While in her early 20s, Samantha had a few different business analyst jobs but she did not know a great deal about the financial industry. Certainly, she heard generalities about the lack of ethics endemic in Wall Street type jobs. However, she thought, if she was a financial planner, she would do the job differently. She would always put her clients first. She was delighted when a financial services firm gave her the opportunity for an entry-level position.
During her first three years at the job, Samantha immersed herself in learning about financial products and assisting financial salespeople in her company. Most all of them were engaging and fun people. They also treated her well.
As Samantha became more educated about the industry, she began to discover that her firm – while never breaking the law – was not really about serving the clients first. Salespeople had to ensure that the products sold to investors provided the highest possible fees to the firm. They would tell clients that the financial instruments that they were pushing provided the greatest returns and some of the financial salespeople may even have believed this to be true. But, it wasn’t. They were selling the products that gave the firm the highest profits.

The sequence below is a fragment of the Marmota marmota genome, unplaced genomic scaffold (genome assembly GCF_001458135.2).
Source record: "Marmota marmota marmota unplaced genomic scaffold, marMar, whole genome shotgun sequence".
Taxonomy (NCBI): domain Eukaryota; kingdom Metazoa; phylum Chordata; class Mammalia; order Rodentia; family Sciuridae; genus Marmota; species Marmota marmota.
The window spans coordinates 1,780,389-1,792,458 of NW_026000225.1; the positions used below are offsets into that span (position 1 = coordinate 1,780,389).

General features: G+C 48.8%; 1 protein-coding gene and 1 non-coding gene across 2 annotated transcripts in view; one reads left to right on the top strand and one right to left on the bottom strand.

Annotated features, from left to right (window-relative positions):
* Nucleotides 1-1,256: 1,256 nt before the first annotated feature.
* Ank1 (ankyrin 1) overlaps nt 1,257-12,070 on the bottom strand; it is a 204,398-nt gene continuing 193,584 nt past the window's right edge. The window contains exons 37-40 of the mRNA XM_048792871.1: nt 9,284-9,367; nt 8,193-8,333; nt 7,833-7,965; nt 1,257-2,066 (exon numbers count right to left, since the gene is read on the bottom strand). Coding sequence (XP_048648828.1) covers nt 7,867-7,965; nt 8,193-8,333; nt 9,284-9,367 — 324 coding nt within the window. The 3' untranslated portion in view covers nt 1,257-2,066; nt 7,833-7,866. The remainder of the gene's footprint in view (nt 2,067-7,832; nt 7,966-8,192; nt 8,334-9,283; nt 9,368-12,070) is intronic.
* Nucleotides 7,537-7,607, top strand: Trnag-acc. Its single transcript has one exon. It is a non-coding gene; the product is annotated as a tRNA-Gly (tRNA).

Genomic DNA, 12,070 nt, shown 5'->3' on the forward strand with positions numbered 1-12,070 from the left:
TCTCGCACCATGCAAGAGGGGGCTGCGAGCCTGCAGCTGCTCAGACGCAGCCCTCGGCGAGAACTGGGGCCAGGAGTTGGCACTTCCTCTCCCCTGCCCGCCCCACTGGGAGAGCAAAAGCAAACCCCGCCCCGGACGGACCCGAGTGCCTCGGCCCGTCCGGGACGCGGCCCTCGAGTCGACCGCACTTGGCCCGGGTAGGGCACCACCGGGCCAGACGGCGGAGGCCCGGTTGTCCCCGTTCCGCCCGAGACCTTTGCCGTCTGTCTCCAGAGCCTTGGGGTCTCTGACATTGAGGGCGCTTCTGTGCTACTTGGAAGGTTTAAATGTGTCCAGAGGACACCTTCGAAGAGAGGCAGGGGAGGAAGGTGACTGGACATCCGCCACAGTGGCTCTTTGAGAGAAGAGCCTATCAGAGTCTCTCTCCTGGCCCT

Years ago, one of my friends who is a plaintiff’s attorney found the reptilian part of his brain rooting for more extensive injuries to one of his clients because it would lead to greater damages and, of course, more money to him. That was his moment when he realized he could not continue in his line of work.
If you’re an ethical person, do whatever you can to investigate your industry. Ensure. That you can sleep at night with what you do for work.